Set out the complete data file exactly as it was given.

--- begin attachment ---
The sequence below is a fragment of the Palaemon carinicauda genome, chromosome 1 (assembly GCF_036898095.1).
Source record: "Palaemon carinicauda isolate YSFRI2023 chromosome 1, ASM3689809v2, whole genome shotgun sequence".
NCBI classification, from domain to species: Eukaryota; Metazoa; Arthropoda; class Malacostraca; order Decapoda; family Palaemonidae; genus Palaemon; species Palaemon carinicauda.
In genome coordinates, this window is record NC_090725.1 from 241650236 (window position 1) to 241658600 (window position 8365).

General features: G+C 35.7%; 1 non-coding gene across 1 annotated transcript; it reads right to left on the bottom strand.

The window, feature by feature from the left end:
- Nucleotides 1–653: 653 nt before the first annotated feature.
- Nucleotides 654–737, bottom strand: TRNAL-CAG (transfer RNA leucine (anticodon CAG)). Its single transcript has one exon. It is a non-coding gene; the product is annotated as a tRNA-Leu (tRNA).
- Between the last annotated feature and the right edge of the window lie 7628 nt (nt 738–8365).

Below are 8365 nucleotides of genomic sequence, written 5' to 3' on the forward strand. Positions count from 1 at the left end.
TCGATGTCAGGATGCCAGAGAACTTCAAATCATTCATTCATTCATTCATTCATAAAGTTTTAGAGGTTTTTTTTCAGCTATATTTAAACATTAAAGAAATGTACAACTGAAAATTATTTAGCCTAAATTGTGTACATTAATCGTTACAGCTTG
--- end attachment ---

The sequence below is a fragment of the Palaemon carinicauda genome, chromosome 1 (assembly GCF_036898095.1).
Source record: "Palaemon carinicauda isolate YSFRI2023 chromosome 1, ASM3689809v2, whole genome shotgun sequence".
NCBI classification, from domain to species: Eukaryota; Metazoa; Arthropoda; class Malacostraca; order Decapoda; family Palaemonidae; genus Palaemon; species Palaemon carinicauda.
In genome coordinates, this window is record NC_090725.1 from 241650236 (window position 1) to 241658600 (window position 8365).

General features: G+C 35.7%; 1 non-coding gene across 1 annotated transcript; it reads right to left on the bottom strand.

The window, feature by feature from the left end:
- Nucleotides 1–653: 653 nt before the first annotated feature.
- Nucleotides 654–737, bottom strand: TRNAL-CAG (transfer RNA leucine (anticodon CAG)). Its single transcript has one exon. It is a non-coding gene; the product is annotated as a tRNA-Leu (tRNA).
- Between the last annotated feature and the right edge of the window lie 7628 nt (nt 738–8365).

Below are 8365 nucleotides of genomic sequence, written 5' to 3' on the forward strand. Positions count from 1 at the left end.
TCGATGTCAGGATGCCAGAGAACTTCAAATCATTCATTCATTCATTCATTCATAAAGTTTTAGAGGTTTTTTTTCAGCTATATTTAAACATTAAAGAAATGTACAACTGAAAATTATTTAGCCTAAATTGTGTACATTAATCGTTACAGCTTG